Approaching the island of São Tomé is a humbling experience. Stretching as far as the eye can see is a seemingly endless forest canopy, an extraordinary natural garden.
A third of this forest in the gulf of New Guinea is still covered by virgin forests. A marvel, that to date has been virtually untouched by man.
For a long time, the forest of São Tomé remained tucked away from the world, and still hides within it many unknown natural treasures. Current scientific research just started here just 30 years ago.
Some of biodiversity seen here is found nowhere else on earth. Half of the species of birds are only found in São Tomé. There are about 100 species of birds on this island, and new ones are discovered every year.
The island is naturally protected, yet increasingly threatened by São Tomé’s urbanization. Its population has doubled in 20 years, to 200,000 inhabitants today. As the numbers grow, so does the consumption for wood for houses and charcoal. Meanwhile, the forest in shrinking.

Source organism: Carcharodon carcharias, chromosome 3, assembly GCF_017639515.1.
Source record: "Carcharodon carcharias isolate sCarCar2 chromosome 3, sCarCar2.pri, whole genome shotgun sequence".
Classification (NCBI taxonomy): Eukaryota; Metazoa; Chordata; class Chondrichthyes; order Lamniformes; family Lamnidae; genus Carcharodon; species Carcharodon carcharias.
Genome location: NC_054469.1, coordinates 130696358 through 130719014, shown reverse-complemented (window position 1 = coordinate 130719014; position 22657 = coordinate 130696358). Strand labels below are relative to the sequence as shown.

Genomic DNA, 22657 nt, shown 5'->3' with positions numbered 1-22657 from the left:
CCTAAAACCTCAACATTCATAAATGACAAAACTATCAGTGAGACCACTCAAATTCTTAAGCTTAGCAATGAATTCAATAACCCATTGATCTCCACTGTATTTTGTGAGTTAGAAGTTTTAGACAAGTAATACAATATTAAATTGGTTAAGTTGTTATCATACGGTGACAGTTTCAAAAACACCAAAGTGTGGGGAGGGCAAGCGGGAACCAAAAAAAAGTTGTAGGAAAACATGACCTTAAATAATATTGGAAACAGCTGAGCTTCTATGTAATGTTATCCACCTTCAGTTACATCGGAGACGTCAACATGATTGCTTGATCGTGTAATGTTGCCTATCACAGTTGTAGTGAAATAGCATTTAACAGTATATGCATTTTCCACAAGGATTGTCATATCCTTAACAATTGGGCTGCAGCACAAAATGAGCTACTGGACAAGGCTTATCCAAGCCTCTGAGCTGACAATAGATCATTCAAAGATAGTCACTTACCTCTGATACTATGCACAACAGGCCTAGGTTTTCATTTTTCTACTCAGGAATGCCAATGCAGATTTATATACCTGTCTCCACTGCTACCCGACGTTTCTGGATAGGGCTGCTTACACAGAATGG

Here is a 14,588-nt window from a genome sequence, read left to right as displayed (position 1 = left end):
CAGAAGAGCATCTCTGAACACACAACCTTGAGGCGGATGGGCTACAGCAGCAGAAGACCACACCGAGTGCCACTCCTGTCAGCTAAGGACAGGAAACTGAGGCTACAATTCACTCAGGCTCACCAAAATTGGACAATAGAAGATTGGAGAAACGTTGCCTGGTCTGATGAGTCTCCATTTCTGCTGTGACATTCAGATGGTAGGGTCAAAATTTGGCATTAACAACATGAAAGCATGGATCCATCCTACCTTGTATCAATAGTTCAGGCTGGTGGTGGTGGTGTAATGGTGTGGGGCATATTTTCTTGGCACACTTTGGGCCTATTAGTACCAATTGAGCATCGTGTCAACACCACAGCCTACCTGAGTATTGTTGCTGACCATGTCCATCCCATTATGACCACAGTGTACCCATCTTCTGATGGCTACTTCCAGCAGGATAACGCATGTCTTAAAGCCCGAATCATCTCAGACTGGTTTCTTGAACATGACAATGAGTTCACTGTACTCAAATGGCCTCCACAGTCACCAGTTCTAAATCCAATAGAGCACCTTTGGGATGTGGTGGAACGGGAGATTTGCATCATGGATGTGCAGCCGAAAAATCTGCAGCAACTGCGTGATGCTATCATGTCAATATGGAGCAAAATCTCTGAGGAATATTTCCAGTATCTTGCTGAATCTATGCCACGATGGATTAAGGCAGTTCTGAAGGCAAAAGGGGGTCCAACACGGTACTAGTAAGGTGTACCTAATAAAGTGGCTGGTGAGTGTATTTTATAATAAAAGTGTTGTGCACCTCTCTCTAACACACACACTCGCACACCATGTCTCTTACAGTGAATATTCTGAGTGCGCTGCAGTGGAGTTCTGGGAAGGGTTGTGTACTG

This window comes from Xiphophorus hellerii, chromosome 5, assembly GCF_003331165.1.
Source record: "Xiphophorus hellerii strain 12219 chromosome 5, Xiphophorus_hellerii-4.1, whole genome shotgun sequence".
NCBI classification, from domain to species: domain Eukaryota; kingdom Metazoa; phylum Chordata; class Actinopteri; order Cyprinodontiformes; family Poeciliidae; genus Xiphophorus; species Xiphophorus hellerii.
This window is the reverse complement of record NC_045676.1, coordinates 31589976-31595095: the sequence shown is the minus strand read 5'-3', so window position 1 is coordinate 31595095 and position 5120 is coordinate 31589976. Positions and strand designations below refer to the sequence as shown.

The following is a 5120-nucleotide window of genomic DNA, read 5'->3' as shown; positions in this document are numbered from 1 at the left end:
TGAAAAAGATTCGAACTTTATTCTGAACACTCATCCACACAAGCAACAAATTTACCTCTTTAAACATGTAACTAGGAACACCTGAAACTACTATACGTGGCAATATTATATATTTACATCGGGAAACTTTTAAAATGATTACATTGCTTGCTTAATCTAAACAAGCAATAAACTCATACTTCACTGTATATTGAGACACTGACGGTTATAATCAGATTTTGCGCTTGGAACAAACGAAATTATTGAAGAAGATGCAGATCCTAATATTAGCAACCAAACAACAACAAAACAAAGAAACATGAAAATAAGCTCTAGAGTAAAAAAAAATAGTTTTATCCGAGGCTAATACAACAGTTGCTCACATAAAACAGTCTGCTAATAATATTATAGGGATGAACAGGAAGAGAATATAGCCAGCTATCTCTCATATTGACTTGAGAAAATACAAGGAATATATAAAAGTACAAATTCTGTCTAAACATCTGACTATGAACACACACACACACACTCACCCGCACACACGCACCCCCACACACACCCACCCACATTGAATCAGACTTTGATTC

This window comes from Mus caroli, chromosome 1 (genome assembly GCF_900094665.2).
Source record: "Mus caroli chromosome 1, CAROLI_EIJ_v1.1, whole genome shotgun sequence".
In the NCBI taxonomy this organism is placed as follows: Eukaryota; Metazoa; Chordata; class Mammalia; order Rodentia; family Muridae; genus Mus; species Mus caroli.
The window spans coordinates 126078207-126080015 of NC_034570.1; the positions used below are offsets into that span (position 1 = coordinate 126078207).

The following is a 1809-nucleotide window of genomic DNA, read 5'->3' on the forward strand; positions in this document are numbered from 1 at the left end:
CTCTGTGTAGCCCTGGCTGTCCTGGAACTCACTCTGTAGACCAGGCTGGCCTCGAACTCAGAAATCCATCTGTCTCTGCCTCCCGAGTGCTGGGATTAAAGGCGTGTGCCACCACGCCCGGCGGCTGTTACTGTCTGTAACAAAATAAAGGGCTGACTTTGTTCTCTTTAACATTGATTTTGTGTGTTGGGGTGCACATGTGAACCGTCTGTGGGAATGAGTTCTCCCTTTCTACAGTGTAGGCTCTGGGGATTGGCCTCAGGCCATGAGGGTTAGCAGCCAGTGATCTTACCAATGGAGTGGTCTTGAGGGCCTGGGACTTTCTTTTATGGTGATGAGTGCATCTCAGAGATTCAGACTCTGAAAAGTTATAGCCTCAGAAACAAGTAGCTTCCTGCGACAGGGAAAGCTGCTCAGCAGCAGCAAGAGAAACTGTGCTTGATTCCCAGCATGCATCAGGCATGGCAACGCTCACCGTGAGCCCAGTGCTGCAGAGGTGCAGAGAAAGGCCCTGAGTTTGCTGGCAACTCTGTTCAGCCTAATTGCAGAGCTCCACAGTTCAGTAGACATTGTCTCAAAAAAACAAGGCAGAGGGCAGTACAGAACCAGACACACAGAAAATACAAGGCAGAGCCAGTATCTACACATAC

You can see section of forests cut down in many parts of the island. This is country where two out of three inhabitants live below the poverty line.
Each hector of forest that disappears here, takes with it unique species, some of which haven’t been discovered yet.
The forest in São Tomé is a world heritage site. It is one of the last jewels in the world, so it must be everyone’s concern, not just the concern of people living on the island. Its an international responsibility.
Despite the growing demographic pressure, São Tomé forest remains some of the best preserved in the world, listed as a biosphere reserve by UNESCO.